“… at five years of age, because my mother wouldn’t give me any money, I actually stood up on the stool, got my bank book out, went across … True story. Went across the road to the bank. They knew me. So they thought it was so funny so they gave me one pound. And then I went to the shop beside the bank and I bought sweets.”

Ladies and Gentlemen, below is a snippet of the wonderful, honest conversation I had with Gillian O’Gorman, founder of The Wellness Lounge on Episode 97 of The Coffee at Eleven Show recently.

“Secondary school … was very uncomfortable, too. What we all want to do when we’re younger is fit in. I mentioned there at the beginning about my height. When you’re always so tall, it’s impossible to fit in. Also, I had a mother who was five foot one. So she had no understanding of what I was going through. So I would always just be feeling so out of place, uncomfortable in my own skin. And she didn’t get it.

So I felt very, you know, the language I used at the time, ugly. I was always very shy, very retiring. And then that was being misconstrued for being a standoffish. So I always had that label. People would say, “You’re standoffish.” So then you’re feeling even worse inside.”

I invite you stick on the kettle, grab a coffee, and find out more about why Gillian can confidently call herself, “The Compassionate Coach” in your preferred way.

Yours Truly: Ladies and gentlemen, you are more than welcome to this, another episode of The Coffee at 11 Show brought to you by WIG-WAM Global. Delighted that you’ve chosen to join us. Thank you for being here. And in particular, I’d like to welcome our very special guest this morning, Gillian O’Gorman. Gillian, pop in. Say, “Hello.” Show us your coffee mug and say, “Cheers.”

Yours Truly: Hi, everyone. Delighted to be here. Cheers.

Yours Truly: Tell us about secondary school. How was all that for you?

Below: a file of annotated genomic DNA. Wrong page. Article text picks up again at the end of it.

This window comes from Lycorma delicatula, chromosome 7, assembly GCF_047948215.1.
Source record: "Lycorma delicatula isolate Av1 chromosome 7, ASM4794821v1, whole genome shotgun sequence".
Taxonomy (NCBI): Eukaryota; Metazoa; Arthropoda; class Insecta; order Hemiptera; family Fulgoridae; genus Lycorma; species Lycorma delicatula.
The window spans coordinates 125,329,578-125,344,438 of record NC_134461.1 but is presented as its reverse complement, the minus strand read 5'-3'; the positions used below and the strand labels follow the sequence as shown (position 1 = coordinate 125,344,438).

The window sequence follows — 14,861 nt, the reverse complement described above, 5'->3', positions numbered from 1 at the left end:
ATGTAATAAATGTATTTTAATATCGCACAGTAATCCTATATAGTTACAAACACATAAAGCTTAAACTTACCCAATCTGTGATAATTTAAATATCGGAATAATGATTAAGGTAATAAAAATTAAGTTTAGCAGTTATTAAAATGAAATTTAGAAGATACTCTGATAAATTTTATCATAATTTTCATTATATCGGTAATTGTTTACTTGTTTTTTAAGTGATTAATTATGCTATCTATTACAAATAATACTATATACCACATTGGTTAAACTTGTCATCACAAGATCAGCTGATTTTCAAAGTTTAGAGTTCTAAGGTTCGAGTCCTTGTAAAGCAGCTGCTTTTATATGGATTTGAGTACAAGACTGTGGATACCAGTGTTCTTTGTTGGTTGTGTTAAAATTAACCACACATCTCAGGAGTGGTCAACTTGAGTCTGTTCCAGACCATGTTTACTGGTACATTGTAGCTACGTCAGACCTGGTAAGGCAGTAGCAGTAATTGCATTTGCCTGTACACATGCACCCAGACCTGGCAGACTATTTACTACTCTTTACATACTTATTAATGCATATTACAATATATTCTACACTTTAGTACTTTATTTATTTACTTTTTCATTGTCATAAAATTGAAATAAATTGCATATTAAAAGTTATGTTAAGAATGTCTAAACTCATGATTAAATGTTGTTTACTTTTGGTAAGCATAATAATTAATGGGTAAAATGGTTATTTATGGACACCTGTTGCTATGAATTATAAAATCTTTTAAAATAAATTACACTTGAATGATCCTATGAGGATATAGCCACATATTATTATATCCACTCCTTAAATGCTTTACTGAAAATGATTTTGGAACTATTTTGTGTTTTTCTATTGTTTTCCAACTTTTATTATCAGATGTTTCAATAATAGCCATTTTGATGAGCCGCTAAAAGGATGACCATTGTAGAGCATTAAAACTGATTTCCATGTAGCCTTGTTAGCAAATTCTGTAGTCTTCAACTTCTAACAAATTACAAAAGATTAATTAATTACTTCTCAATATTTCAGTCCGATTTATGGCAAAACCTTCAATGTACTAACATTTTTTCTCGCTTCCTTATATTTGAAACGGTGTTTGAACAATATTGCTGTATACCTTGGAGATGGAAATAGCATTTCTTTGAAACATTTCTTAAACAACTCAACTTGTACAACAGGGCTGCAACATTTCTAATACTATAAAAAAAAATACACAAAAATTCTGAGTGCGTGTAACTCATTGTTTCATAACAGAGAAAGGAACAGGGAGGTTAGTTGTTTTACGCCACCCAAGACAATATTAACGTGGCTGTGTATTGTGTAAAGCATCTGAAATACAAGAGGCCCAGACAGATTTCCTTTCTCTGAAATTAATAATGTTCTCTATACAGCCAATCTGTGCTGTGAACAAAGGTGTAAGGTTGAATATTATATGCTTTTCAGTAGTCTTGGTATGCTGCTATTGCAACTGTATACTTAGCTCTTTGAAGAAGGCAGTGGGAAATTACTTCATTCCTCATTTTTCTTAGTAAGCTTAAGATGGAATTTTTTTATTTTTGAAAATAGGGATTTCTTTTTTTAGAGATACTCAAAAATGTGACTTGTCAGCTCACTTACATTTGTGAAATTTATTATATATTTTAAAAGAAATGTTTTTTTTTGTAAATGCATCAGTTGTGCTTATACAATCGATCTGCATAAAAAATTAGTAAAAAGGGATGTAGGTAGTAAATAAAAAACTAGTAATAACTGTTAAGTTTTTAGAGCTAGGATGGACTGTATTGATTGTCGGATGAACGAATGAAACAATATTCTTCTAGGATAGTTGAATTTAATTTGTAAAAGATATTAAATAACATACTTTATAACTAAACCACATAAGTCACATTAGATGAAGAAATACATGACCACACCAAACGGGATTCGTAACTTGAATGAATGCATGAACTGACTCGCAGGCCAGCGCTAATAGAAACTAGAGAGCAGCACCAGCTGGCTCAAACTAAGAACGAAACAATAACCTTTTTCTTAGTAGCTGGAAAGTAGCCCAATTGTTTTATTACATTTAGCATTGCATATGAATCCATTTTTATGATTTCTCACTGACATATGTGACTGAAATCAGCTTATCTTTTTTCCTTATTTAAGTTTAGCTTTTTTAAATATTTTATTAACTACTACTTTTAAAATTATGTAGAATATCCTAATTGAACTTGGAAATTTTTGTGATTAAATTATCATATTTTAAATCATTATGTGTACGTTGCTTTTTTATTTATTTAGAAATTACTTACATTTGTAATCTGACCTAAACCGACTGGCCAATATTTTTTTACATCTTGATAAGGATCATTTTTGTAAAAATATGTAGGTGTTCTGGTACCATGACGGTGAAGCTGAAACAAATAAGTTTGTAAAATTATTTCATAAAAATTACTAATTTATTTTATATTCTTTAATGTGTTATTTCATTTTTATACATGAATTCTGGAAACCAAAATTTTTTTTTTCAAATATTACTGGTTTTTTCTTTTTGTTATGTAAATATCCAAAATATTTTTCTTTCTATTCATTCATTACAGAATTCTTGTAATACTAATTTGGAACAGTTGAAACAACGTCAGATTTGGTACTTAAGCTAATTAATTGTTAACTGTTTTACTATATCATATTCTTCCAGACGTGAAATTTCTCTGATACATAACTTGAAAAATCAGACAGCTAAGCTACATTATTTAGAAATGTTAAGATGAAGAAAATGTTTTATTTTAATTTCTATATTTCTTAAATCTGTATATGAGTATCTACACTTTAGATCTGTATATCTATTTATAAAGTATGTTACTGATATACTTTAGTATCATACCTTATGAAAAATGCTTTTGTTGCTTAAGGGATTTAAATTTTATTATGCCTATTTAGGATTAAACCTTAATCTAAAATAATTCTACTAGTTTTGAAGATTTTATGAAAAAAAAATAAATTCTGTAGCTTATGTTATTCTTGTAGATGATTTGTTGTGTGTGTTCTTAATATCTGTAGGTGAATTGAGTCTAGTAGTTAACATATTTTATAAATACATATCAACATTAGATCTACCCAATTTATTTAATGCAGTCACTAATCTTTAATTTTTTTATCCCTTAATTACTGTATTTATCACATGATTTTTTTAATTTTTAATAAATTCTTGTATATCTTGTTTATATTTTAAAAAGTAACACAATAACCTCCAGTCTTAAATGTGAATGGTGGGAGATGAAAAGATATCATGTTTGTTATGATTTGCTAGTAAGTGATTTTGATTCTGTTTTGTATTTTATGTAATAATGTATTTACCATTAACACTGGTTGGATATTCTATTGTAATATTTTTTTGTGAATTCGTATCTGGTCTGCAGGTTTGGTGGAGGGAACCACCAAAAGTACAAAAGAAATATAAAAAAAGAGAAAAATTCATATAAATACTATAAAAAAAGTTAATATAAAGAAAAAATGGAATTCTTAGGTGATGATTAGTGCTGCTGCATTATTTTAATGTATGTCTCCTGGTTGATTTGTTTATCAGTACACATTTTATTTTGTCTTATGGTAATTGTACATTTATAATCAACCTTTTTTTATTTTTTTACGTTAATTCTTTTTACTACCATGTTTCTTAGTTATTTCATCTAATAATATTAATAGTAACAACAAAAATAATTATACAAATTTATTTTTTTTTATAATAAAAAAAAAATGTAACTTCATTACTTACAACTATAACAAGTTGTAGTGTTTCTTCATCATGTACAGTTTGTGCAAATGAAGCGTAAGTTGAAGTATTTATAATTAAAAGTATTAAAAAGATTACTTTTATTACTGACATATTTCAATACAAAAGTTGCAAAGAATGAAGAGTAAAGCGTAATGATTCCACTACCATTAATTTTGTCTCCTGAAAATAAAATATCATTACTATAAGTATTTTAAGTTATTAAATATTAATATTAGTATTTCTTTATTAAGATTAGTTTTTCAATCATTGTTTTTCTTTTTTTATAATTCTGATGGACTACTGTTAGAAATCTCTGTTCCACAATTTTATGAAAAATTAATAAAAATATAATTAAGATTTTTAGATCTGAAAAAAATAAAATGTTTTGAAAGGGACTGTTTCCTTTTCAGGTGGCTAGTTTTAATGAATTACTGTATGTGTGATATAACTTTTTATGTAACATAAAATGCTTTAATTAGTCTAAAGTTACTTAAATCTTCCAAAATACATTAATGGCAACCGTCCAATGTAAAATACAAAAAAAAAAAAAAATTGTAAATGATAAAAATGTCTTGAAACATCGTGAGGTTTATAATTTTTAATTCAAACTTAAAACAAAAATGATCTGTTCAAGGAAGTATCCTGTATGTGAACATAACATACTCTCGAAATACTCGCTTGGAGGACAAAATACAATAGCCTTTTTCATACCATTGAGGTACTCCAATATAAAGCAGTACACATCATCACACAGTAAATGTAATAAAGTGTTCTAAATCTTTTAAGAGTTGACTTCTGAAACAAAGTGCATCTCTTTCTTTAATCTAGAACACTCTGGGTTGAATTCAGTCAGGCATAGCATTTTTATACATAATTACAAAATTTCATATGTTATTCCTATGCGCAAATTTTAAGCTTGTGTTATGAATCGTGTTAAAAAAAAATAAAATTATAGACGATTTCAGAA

Yours Truly: It was very uncomfortable, Colm. I mean, I mentioned there at the beginning about my height. What we all want to do when we’re younger is fit in. When you’re always so tall, it’s impossible to fit in. Also, I had a mother who was five foot one. So she had no understanding of what I was going through. So I would always just be feeling so out of place, uncomfortable in my own skin. And she didn’t get it. That wasn’t her fault because she hadn’t experienced that. I mean, she was quite tiny. So school for me, even though I had friendships, it was very difficult because I felt so . So I felt very, you know, The language I used at the time, ugly. So I never felt relaxed in myself. I always was lucky to have that close-knit group of friends where I felt safe. But I was always very shy, very retiring. And then that was being misconstrued for being a standoffish. So I always had that label. People would say, “You’re standoffish.” So then you’re feeling even worse inside.

So looking back, I got through it all because that’s what you do. You respond to these situations or you react to these situations, but I look back with great compassion. And I feel really, really sorry for that young girl who really, really inside was struggling a lot. Because you can’t do anything about your height. And there was nothing wrong with my height. I’m very grateful for it now.